Dikirion and trikirion
Dikirion (Greek: δικήριον or δίκηρον) and trikirion (τρικήριον or τρίκηρον) are liturgical candlesticks, used by a bishop of the Eastern Catholic Churches and the Eastern Orthodox to bless the clergy and faithful. The words mean "dual candle" and "triple candle", respectively, and may also be called by the combined Greek form (in plural), δικηροτρίκηρα, dikērotríkēra.
Both dikirion and trikirion have a flat base, so that they may stand upright. Above this base is a vertical shaft terminating in candleholders. The dikirion holds two candles, representing the dual nature of Jesus, and the trikirion holds three, representing the three persons of the Holy Trinity. The candleholders are mounted at an angle so that the candles cross each other. Sometimes in the Russian tradition, the candles are shaped when inserted into their holders so that the separate candles meet and then bend upwards to burn with a single flame. A particularly fancy variation on this has the candles merge in a double and triple spiral. In other traditions, the candles are tied together with ribbons at the point of intersection.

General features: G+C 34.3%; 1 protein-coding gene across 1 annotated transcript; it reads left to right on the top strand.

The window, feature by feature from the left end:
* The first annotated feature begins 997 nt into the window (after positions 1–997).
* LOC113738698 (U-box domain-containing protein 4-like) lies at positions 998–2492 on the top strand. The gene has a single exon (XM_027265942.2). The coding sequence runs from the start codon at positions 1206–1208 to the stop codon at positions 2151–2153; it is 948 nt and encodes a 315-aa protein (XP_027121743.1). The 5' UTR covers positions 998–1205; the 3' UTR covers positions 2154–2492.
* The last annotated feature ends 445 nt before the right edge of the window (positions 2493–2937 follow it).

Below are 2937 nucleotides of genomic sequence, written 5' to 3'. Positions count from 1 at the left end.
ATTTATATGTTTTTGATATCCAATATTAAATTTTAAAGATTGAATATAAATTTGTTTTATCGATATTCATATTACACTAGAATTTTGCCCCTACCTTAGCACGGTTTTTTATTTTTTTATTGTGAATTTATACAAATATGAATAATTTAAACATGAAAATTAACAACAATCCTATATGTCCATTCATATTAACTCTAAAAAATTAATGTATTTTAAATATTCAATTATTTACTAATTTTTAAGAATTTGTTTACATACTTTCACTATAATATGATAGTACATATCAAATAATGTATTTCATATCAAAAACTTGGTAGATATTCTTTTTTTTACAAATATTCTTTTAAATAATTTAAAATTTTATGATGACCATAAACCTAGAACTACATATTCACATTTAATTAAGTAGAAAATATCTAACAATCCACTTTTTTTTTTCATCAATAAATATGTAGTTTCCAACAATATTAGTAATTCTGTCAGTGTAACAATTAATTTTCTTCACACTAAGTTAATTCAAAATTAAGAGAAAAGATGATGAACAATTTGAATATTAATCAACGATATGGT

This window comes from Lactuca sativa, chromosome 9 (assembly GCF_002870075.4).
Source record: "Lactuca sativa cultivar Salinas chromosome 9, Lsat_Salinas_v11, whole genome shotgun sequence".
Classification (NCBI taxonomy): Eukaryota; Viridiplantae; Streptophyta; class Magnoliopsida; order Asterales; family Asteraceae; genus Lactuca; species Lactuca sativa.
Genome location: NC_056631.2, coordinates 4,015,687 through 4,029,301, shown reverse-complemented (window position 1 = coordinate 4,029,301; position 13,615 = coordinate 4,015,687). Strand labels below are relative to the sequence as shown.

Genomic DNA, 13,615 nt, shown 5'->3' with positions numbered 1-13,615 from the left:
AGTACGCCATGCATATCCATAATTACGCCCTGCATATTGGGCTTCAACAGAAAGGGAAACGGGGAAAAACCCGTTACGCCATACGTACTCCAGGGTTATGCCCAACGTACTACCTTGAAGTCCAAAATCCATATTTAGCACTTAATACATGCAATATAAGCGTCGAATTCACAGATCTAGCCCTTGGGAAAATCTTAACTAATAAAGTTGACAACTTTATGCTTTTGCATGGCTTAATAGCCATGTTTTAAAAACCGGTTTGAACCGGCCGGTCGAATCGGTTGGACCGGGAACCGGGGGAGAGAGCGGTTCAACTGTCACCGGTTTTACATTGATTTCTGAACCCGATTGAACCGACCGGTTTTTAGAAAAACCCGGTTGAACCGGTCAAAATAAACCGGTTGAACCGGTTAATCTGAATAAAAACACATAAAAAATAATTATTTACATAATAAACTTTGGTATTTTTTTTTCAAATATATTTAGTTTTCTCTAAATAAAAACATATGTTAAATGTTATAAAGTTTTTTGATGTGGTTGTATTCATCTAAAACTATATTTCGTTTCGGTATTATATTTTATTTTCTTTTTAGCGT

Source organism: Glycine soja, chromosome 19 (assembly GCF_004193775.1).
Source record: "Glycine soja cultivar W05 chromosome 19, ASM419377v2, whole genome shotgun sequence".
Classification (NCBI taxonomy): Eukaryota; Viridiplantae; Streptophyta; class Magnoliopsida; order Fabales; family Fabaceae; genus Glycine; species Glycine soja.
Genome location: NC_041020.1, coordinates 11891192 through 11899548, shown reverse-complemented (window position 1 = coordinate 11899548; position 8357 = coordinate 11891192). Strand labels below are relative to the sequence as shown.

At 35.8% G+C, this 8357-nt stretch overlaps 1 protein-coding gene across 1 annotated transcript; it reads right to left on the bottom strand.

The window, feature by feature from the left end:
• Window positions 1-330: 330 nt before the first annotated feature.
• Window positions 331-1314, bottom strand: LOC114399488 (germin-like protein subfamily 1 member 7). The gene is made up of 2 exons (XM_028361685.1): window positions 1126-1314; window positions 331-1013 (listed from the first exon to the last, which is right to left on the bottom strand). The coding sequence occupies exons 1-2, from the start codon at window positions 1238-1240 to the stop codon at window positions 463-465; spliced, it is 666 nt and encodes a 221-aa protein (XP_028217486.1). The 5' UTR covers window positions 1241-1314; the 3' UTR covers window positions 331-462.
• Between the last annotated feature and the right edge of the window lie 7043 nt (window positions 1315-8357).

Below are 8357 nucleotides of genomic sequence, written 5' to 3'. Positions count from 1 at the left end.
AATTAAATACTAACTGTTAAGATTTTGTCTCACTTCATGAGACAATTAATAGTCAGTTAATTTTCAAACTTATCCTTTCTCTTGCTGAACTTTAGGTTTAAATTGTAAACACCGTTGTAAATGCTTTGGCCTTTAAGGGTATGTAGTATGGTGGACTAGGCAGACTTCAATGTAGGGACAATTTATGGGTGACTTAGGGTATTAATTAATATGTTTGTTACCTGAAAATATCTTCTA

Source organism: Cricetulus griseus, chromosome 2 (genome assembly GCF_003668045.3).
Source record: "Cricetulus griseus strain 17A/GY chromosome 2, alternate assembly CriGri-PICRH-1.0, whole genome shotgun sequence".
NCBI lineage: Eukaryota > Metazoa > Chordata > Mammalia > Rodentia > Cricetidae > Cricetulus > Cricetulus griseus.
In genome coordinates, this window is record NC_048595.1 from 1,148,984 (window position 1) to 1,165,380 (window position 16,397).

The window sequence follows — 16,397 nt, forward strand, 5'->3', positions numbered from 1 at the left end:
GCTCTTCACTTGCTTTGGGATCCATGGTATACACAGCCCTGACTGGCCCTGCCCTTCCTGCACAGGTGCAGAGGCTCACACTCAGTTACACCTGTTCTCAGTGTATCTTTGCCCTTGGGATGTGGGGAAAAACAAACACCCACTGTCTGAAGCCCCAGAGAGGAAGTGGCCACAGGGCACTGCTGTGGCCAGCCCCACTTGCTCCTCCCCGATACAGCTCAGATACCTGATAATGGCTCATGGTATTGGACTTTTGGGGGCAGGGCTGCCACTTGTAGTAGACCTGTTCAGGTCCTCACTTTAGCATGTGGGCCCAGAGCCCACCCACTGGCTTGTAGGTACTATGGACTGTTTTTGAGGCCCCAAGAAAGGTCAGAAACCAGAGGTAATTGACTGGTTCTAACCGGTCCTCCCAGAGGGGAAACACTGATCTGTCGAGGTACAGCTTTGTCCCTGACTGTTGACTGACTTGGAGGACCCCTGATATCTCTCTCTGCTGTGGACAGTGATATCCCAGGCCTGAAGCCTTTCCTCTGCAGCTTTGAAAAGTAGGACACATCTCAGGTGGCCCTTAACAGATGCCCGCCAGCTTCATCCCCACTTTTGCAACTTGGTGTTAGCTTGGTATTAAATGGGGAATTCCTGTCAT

During a hierarchical Divine Liturgy, the dikirion and trikirion are kept respectively on the northeast and southeast corners of the Holy Table (altar) or on stands placed next to these corners. When they are needed by the bishop, they are carried to him by subdeacons, who may also carry them during the Entrances. One of them may be carried by the deacon during the censing by the bishop  or by one of the subdeacons during the censing by the deacon.
There exists a special form of the trikirion used only at Pascha (Easter) - the Paschal trikirion (Slavonic: Троица, Troitsa). This Paschal form of the trikirion is carried by priests as well as bishops, and sometimes will have coloured candles in it (for instance, red, green and gold).
Among the Ukrainian Eastern Christians (Russian Orthodox, Ukrainian Orthodox and Ukrainian Catholic), it is common for the priest or bishop to use a large three-branch candle for the Great Blessing of Waters on the Great Feast of Theophany (Epiphany).
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